The Pale King by David Foster Wallace
David Foster Wallace’s encyclopaedic novel Infinite Jest is now 21 years old. In those years, it has become a cultural touchstone—the Ulysses of the modern era—daring people to make annual pilgrimages through its pages. Often, it is held up as one of the most complex and difficult reads possible, and it is, but for a true marathon of literary challenge, readers may do well to turn to his posthumous novel The Pale King.
Officially, the book has never been finished, with some of its chapters organised in the hours leading up to Wallace’s untimely suicide in 2008. What sits on shelves is the attempt of his long-time editor to piece together the puzzle left behind. Like much of Wallace’s work, there is no straightforward way to surmise to book, instead each chapter must be taken on its own and slotted into the overarching world of the Inland Revenue Service, as if walking through the building of the IRS office in the Midwest in which the book is set, with the chapters reflecting the differing people and anecdotes possible to extract along the way.
Stylistically, the work flits between extracts of the Illinois tax code, character sketches, and exquisite sensory details. Chapter nine is famously the author’s foreword, introducing the paradox that the only line of fiction in the book is “The characters and events in this book are fictitious” while acknowledging that, as part of the book, the disclaimer is also a work of fiction. This is the humour of Wallace: the ability to spin a moment into something far greater. It’s precisely this that makes The Pale King worth reading. In the hands of any other writer, it could have just been a tedious tribute to its own complexity and mundanity.
The difficulty in analysing The Pale King is that it is inextricably linked to the tragic passing of its author. It is far easier to talk about David Foster Wallace’s death than it is to talk about the complexities of the book; real life is often more straightforward and easier to comprehend than Wallace’s work. As he prepared himself for his final action, he busied himself organising the dozen chapters he had printed out and two floppy disks containing a thousand or so extra pages and extracts he had not yet found a home for within his novel, leaving a lamp shining on them; an intentional spotlight focusing those who discovered his body, as if saying, “No, this is the important thing, here.” This is typical of Wallace. Despite his brilliance, Wallace was never truly happy being heralded as the voice of a generation, often pointing out the absurdity of such. Perhaps Wallace would have been happier assuming the secrecy of Thomas Pynchon, a writer who had vast influence upon Wallace, and who famously does not show his face in public.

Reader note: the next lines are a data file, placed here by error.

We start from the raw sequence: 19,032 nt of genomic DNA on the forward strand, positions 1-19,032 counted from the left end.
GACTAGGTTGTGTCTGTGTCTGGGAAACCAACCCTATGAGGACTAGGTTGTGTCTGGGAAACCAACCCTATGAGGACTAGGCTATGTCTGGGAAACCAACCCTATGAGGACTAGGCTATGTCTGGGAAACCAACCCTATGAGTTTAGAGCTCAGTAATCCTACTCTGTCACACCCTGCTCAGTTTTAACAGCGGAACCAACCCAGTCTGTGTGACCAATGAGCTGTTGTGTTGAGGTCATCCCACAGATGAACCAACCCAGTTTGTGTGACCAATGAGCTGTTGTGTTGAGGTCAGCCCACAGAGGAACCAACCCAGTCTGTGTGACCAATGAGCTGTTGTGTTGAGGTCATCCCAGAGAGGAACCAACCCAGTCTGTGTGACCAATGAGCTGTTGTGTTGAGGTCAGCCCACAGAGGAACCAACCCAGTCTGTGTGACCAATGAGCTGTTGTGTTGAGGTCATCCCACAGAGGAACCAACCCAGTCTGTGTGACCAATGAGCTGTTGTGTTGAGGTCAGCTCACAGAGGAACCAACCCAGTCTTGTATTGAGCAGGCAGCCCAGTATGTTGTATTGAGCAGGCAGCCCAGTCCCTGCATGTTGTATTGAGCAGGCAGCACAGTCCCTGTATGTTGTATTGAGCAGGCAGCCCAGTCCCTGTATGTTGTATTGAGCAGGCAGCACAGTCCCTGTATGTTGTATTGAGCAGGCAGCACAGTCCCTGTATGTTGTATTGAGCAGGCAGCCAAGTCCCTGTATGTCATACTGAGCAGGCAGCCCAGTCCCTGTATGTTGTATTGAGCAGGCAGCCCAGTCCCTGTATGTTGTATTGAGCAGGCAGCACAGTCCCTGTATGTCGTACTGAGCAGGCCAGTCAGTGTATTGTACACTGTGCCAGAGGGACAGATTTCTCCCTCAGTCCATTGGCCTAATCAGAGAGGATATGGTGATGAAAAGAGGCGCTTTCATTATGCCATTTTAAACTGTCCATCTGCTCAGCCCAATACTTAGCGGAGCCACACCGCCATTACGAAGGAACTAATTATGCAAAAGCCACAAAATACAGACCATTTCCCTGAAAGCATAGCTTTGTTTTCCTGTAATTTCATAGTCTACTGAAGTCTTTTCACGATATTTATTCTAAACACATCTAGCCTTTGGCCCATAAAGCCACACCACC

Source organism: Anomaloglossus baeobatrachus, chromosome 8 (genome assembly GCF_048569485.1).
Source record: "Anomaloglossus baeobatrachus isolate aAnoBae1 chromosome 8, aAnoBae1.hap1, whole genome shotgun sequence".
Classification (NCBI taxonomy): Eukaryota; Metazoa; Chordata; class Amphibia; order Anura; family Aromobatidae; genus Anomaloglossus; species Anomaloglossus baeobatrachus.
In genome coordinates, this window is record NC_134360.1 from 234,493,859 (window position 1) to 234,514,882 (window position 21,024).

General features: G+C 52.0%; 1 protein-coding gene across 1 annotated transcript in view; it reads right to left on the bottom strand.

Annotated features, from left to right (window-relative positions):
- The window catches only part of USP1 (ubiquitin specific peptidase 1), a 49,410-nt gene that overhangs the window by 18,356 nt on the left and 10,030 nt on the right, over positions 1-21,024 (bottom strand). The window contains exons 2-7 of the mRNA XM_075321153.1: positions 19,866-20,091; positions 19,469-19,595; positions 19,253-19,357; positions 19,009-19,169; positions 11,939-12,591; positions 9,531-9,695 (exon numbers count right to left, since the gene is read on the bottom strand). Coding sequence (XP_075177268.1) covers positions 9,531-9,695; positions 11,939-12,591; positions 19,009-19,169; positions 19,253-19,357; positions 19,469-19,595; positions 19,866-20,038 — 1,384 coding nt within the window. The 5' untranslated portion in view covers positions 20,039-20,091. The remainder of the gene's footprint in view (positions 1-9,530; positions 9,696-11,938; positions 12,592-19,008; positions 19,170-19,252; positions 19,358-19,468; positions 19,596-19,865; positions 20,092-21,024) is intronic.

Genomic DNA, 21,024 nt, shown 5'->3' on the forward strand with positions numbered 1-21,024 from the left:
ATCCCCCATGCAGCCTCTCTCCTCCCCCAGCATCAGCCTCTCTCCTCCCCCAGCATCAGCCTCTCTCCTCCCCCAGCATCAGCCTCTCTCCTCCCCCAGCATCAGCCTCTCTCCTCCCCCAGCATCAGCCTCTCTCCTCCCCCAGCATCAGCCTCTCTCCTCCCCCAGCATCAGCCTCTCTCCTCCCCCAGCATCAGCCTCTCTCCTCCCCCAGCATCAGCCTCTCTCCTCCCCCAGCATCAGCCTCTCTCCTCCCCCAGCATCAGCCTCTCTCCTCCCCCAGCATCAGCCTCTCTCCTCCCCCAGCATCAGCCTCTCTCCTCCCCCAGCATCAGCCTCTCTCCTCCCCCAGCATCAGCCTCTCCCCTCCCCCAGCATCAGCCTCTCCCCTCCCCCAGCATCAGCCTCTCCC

The Pale King is the tale of Wallace’s suicide. Indeed, in my first reading of it, I deemed it a book so boring as to have driven him to his deed but as I revisit it, in memory of him, I realise my ignorance. I have wanted to hate this book, to blame something for the senselessness of his passing but to do so is to grossly underestimate the literary prowess of Wallace.
Ostensibly, the book is about boredom and the effects it has on the soul. Set at a time when the IRS begins to debate the virtue of automation—whether it is better to enforce civic virtue or to maximise revenue—it is the story of an America gripped by tedium, to the point where citizens are dying of boredom. This automating initiative is an invention of Wallace. I find it slightly unlike his usual inventions—artificially created deserts in Ohio, feral herds of hamsters, the Statue of Liberty sporting adverts—as it solely exists for narrative reasons (what narrative there is) and its realism is important. If Wallace allowed himself those beautiful flights of fantasy, the work may lose much of its moral value and become too entertaining for us to appreciate.
In many ways, it is the dark mirror to Infinite Jest. While Infinite Jest focused on the perils of being amused to death, of media consumption, and the addictive nature of fun, The Pale King is the reverse. It is a novel about happiness, which Wallace offers as the ability to pay attention, to find repeated momentary joys. This speaks to me as often I find that the mechanism of depression is a repeating depression; the inability to connect with the present and find joy. In this way, The Pale King is perhaps an attempt of Wallace to convince himself of the joy of living, an anti-suicide note, much in the same way as his now legendary 2005 Kenyon College commencement speech ‘This is Water.’
With his famous asides, fragmented narrative, and his use of footnotes to an almost humorous degree, The Pale King is trademark Wallace, but it is curious to imagine what might have been. Thought the work was obviously handled by the best hands for the task and was certainly not rushed posthumously, the times when The Pale King does explore its own boredom—while fascinating from an academic standpoint—may have been parsed from Wallace’s own edit. What stands is a work that induces boredom, though as it proves its own moral, is heart-warming, humorous and captivating to read, once you concentrate and find the joys.
© 2018 Connor Sansby
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Connor Sansby is a Margate-based writer, editor, poet and publisher through his super-indie Whisky & Beards publishing label.